Beyond Student Right-to-Know Data: Factors That Can Explain Community College Graduation Rates
Policymakers, educators, and researchers recognize the importance of community colleges as open door institutions that provide a wide range of students with access to college. At the same time, competing demands for the state funds that would support community colleges have resulted in reduced public allocations and higher student tuition fees. Understandably, therefore, both state policymakers and parents are increasingly focused on the returns to their public or private investments in education, and the outcomes of community college attendance are now under greater scrutiny. To facilitate the evaluation of the colleges, there are now available data, through the Student Right-to-Know and Campus Security Act (1990), which amended the Higher Education Act, on every college’s graduation rate for fall semester cohorts of first-time, fulltime (FTFT) students in degree programs. This information is known as the Student Right-to-Know (SRK) data. A related public concern is how the outcomes of community college students can be improved. Therefore, attempts are now being made to clarify the way that specific students define success and to identify the college policies and practices that can promote success for all students. For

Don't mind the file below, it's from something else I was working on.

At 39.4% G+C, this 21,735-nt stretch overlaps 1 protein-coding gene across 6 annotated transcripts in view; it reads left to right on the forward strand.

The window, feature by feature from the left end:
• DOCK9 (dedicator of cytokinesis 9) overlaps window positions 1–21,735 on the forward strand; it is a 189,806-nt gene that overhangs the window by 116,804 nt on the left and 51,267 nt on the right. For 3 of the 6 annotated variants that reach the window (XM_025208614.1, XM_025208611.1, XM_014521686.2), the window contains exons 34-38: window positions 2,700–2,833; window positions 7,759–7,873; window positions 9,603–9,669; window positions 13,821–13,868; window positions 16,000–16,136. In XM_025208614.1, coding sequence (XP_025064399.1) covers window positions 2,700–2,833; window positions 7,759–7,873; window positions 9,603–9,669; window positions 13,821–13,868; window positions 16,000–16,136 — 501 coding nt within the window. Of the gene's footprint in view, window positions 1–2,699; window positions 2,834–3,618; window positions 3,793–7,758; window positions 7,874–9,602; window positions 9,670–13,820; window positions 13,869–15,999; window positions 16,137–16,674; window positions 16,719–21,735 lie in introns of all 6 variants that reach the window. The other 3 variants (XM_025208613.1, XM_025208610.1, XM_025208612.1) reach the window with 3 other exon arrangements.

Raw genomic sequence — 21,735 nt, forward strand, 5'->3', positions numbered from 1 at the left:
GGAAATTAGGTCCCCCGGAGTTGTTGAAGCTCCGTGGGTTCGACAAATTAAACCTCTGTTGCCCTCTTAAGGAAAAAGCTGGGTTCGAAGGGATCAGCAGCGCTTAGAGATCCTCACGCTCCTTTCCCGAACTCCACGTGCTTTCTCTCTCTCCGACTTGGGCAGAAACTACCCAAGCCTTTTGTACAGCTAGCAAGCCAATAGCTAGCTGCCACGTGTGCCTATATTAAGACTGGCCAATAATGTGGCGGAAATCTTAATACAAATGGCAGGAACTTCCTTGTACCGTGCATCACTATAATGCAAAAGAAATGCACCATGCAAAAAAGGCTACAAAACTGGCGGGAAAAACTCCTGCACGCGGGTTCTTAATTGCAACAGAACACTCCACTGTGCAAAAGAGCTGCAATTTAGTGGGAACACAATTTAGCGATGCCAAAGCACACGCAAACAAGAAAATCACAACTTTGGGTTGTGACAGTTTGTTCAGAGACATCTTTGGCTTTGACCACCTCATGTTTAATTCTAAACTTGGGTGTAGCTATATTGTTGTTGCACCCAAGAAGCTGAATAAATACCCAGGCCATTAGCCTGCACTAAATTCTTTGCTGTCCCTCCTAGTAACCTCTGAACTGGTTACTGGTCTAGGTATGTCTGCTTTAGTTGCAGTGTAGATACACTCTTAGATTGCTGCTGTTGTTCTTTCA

some community college students, college completion, defined as earning a degree or certificate, is the appropriate measure of success. For other students, success is demonstrated by transferring to a baccalaureate institution. Still others are satisfied with completing courses that increase their knowledge or skill level in a particular area even though their educational experience is not considered successful as defined by traditional educational outcomes.
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